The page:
Floyd Mayweather didn't get the nickname 'Money' by working for cheap. No, the undefeated boxer will bank a guaranteed $41.5 million for Saturday night's (Sept. 14, 2013) main event against Saul 'Canelo' Alvarez from the MGM Grand Garden Arena in Las Vegas, Nevada.
This weekend is Mexican Independence Day, and with Mexican heartthrob, Canelo, fighting on the card, the bout is expected to do gang busters on pay-per-view (PPV). Heck, Friday's (Sept. 13, 2013) weigh ins drew a reported 12,000 people in attendance.
While Mayweather is guaranteed $41.5 million, he's expected to bank much more. Those that have followed his career and interviews know that he doesn't hide the fact that he gets a portion of each PPV buy. He also likes to brag about how he gets a portion of every t-shirt, hotdog, beer, and order of nachos that are sold in the arena.
Yahoo! Sports spoke with Mayweather Promotions CEO, Leonard Ellerbe, to get a better understand of what exactly "Money" could earn with a successful PPV. As unbelievable as it sounds, Ellerbe says that Mayweather could potentially leave the ring with $100 million in his bank account.
"Listen, if this fight goes through the roof, Floyd Mayweather could make $100 million in this fight as sure as we're standing here talking," Ellerbe said.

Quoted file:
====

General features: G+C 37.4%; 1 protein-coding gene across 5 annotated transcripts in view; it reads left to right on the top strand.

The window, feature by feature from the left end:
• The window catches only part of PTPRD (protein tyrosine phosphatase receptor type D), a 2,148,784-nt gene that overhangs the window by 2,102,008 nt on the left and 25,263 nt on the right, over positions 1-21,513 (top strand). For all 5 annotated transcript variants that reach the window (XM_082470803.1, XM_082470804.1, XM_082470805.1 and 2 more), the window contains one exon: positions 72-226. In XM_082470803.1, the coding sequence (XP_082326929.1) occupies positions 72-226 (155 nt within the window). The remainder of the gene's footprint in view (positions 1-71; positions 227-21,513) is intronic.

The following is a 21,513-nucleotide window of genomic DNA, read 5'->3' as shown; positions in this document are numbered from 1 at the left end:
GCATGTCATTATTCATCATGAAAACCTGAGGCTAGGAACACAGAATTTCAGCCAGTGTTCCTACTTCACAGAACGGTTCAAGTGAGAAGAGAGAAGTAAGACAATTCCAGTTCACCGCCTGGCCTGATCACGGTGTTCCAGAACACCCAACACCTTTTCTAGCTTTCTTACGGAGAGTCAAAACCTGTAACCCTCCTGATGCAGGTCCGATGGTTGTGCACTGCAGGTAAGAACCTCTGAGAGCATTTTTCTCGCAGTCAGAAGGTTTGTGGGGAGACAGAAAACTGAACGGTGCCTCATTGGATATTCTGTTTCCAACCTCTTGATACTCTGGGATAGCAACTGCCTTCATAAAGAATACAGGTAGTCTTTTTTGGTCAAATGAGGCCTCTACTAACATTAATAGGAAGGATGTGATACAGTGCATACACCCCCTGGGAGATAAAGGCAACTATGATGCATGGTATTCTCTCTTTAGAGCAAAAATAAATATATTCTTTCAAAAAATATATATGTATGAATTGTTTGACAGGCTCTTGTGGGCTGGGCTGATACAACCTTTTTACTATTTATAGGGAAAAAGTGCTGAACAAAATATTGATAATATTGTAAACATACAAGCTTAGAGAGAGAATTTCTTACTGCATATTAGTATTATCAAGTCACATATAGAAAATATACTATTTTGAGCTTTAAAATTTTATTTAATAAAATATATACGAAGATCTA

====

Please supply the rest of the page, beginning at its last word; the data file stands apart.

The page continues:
That seems virtually impossible given the math. For the sake of argument, assume an average purchase price of $70, since the HD version is $74.95 and the standard definition version is $64.95. Golden Boy CEO Richard Schaefer said sales skew slightly in favor of the high definition version.
And further, assume that the fight sells three million pay-per-views, which would beat the existing record by 25 percent and doesn't seem possible.
That would generate $210 million in net revenue. In pay-per-view, half of that money goes to the cable, satellite and telephone companies that distribute the fight. That would mean the promotion would net $105 million out of the pay-per-view sales. To get to $100 million, Mayweather would have to earn $58 million in pay-perview revenue out of that $105 million.
But Ellerbe insisted he was telling the truth, even if he wasn't divulging details.
"I don't want to get into all of the specifics," he said, but he wouldn't back down on that figure."
Obviously this seems incredibly unbelievable. The main issue is that it's contingent on a three million PPV buy rate, far exceeding the current PPV record set by Mayweather for his 2007 bout with Oscar De La Hoya. That fight saw 2.4 million people purchase the PPV.
Related to that issues is that the fight is currently trending at 1.75 million buys. While a respectable number, it's not close to the necessary buys for Mayweather to go home with a nine-figure payday.
However, if by some miracle "The One" can do three million buys, Floyd Mayweather will hold the crown as the top PPV performer of all time. What a country!
Follow all of MMA Mania's coverage of "The One" here.